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Countdown to arrival at Jupiter: What will Juno find?

NASA's Juno mission, the most ambitious Jupiter probe yet, will arrive at our solar system's biggest planet on July 4. 

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    This artist's rendering shows NASA's Juno spacecraft making one of its close passes over Jupiter.
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NASA’s Juno mission is now less than one month from its final destination, Jupiter. On July 4, the spacecraft is due to enter a polar orbit around the most massive planet in our solar system. 

Juno seeks to unlock the origins and evolution of Jupiter, which will shine a light into the earliest days of our solar system while giving scientists vital insights into the life of giant planets in general, assisting their efforts as they identify and examine Jupiter’s cousins across the universe.

"We're currently closing the distance between us and Jupiter at about four miles per second," said Scott Bolton, Juno’s principal investigator from the Southwest Research Institute in San Antonio, Texas, in a NASA press release. "But Jupiter's gravity is tugging at us harder every day and by the time we arrive we'll be accelerated to 10 times that speed – more than 40 miles per second (nearly 70 kilometers per second) – by the time our rocket engine puts on the brakes to get us into orbit."

Juno’s journey began in August 2011, when it blasted off from Cape Canaveral, Fla., to begin its five-year, 400-million-mile journey. Loaded with eight instruments to peer into a plethora of the planet’s characteristics, including its gravitational field, magnetic field, atmospheric composition and intense auroras, it is the first mission dedicated to the study of Jupiter’s interior.

The spacecraft's name honors the Roman goddess Juno, wife to the lord of the gods, Jupiter. As mythology tells it, Jupiter traced a veil of clouds about himself to hide his mischief, but Juno pierced through the shroud with her gaze and saw Jupiter’s true nature.

Like its namesake, Juno the spacecraft will peer beneath the thick clouds of the solar system’s largest planet to uncover secrets of Jupiter's formation and current conditions. To achieve this, Juno will make repeated approaches to within a few thousand miles of the uppermost puffs of cloud, exposing itself to harsh radiation.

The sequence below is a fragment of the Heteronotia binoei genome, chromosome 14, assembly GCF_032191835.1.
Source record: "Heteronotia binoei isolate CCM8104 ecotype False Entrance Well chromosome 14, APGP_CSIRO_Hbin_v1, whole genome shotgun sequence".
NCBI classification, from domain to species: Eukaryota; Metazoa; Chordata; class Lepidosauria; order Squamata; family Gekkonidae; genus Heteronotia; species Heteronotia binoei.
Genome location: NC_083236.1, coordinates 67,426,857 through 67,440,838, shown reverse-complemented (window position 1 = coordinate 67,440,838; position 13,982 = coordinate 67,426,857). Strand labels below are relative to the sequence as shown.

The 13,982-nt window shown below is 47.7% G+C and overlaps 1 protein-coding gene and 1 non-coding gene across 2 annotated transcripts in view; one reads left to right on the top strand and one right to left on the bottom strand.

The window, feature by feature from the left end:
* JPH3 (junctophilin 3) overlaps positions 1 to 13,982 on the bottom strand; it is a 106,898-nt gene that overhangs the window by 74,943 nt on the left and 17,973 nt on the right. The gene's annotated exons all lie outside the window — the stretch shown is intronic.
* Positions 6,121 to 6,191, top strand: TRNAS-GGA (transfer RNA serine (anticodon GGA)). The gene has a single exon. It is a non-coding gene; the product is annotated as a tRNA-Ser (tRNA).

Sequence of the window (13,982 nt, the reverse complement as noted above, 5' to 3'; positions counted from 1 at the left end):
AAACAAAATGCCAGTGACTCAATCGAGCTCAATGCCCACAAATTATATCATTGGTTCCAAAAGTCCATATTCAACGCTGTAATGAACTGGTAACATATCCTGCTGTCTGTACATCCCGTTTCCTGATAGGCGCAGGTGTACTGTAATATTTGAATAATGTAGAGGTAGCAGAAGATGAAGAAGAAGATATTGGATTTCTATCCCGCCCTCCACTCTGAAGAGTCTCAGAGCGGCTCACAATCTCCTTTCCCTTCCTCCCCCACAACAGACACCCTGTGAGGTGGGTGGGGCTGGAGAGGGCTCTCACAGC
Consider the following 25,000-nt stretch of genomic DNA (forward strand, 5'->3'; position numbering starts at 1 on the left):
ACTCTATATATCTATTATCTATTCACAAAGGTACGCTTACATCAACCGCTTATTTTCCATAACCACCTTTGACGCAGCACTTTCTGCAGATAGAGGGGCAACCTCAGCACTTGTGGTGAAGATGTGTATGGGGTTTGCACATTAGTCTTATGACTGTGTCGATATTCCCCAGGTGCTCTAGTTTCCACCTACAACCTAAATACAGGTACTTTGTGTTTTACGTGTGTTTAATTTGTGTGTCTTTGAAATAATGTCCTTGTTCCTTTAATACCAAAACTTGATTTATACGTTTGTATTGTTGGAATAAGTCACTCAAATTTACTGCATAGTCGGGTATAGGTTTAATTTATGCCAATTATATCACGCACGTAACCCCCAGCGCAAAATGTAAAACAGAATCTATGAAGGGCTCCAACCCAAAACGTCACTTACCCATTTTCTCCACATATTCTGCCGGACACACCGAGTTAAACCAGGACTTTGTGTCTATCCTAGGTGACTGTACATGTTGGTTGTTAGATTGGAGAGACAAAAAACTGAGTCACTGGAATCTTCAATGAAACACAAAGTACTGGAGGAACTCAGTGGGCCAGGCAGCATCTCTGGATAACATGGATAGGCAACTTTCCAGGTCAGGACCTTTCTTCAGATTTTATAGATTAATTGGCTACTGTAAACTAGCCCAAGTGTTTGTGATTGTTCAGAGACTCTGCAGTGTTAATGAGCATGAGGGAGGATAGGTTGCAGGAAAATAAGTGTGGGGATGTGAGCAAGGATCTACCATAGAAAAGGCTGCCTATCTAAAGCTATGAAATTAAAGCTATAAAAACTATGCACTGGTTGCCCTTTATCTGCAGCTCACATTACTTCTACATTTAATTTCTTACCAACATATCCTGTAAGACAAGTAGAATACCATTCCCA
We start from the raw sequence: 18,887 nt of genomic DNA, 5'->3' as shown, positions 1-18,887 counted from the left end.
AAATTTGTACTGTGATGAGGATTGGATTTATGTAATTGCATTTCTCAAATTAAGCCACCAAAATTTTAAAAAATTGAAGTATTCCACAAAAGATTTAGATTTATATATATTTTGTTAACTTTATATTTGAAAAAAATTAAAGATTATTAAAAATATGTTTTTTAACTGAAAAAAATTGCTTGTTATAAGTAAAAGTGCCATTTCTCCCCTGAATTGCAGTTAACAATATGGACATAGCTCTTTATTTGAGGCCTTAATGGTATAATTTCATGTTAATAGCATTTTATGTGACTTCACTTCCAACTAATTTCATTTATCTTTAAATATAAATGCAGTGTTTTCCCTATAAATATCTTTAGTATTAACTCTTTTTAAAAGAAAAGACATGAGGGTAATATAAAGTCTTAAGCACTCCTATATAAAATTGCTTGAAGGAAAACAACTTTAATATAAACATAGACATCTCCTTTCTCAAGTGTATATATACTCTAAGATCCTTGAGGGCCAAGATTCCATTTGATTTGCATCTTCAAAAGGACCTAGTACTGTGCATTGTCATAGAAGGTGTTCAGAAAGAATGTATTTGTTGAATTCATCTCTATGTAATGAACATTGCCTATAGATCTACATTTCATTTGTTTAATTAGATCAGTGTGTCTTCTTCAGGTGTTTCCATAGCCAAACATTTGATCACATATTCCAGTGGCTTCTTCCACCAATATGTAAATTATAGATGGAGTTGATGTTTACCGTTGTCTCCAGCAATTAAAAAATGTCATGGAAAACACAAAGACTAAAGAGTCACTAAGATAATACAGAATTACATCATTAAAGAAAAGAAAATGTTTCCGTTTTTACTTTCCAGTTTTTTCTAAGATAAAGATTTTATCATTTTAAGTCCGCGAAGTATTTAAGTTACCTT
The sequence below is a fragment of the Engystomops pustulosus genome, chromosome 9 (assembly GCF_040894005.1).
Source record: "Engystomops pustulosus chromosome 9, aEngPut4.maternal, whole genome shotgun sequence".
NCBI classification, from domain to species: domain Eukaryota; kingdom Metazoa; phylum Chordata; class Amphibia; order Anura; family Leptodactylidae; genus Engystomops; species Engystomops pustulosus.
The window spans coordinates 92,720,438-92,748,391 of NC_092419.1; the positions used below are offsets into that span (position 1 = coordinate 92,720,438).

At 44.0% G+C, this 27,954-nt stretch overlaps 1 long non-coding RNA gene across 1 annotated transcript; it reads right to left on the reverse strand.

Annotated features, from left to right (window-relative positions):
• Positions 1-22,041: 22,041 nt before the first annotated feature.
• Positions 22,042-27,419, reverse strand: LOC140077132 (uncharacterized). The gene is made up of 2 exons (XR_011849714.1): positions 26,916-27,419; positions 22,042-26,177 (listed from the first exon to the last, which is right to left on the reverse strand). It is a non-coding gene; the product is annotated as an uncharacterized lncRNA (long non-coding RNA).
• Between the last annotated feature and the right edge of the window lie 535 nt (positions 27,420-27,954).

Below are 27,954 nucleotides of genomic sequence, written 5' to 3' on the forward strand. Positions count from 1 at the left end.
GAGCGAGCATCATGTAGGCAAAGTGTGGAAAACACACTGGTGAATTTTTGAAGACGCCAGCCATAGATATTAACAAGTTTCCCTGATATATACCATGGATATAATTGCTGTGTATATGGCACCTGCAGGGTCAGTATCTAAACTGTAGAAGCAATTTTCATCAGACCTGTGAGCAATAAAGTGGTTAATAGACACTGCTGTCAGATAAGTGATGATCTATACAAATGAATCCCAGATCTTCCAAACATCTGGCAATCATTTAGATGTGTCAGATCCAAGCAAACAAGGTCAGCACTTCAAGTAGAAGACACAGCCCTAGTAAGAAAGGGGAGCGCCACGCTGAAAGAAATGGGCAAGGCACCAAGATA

"We have models that tell us what to expect, but the fact is that Juno is going to be immersed in a strong and variable magnetic field and hazardous radiation, and it will get closer to the planet than any previous orbiting spacecraft," said Dr. Bolton in an earlier press release. "Juno's experience could be different than what our models predict – that's part of what makes space exploration so exciting."

Jupiter is composed largely of hydrogen and helium, just like the sun, leading scientists to suppose that it, too, was born in the early days of our solar system, capturing material left over from the birth of our star. Because of the planet’s enormous mass, it may have retained its original composition, unlike Earth, providing an opportunity to peer into the past.

Juno will measure atmospheric water and ammonia, and explore the colorful zones and belts that litter the planet’s surface, examining variations in atmospheric composition, temperature, clouds, and patterns of movement, and analyzing Jupiter’s structure in unprecedented detail.

The mission also seeks to confirm whether Jupiter does indeed have a solid core, as many scientists have modeled.

The spacecraft will also measure Jupiter’s magnetosphere, responsible for the brightest auroras in our entire solar system. They periodically flare with such ultraviolet violence at the poles that, could you stand on Jupiter itself and observe them, "they would appear brighter than the sun itself, even during the day," as Will Dunn, a PhD candidate at University College, London, told The Christian Science Monitor earlier this year.

Mr. Dunn is one of many astronomers who have been laying a solid foundation for the Juno mission, establishing a groundwork of data and statistics using Earth-based telescopes, NASA’s Hubble Space Telescope, and data from Galileo, NASA's hugely successful mission that orbited Jupiter from 1995 to 2003.

As Juno completes its 32 orbits over a period of 20 months, scientists are hoping it will enrich their existing information with mountains of far more detailed measurements.

When Juno's mission comes to a close, after its five-year journey and almost two years of orbiting our solar system’s giant, what will become of the hardy spacecraft?

The answer, according to NASA’s mission timeline, is "deorbit into Jupiter."

“After orbiting Jupiter for over a year, the Juno craft will dive deep into the atmosphere and burn up,” explains a NASA video. “But the mission will never truly end. No matter how many answers we find, there will always be more questions.”

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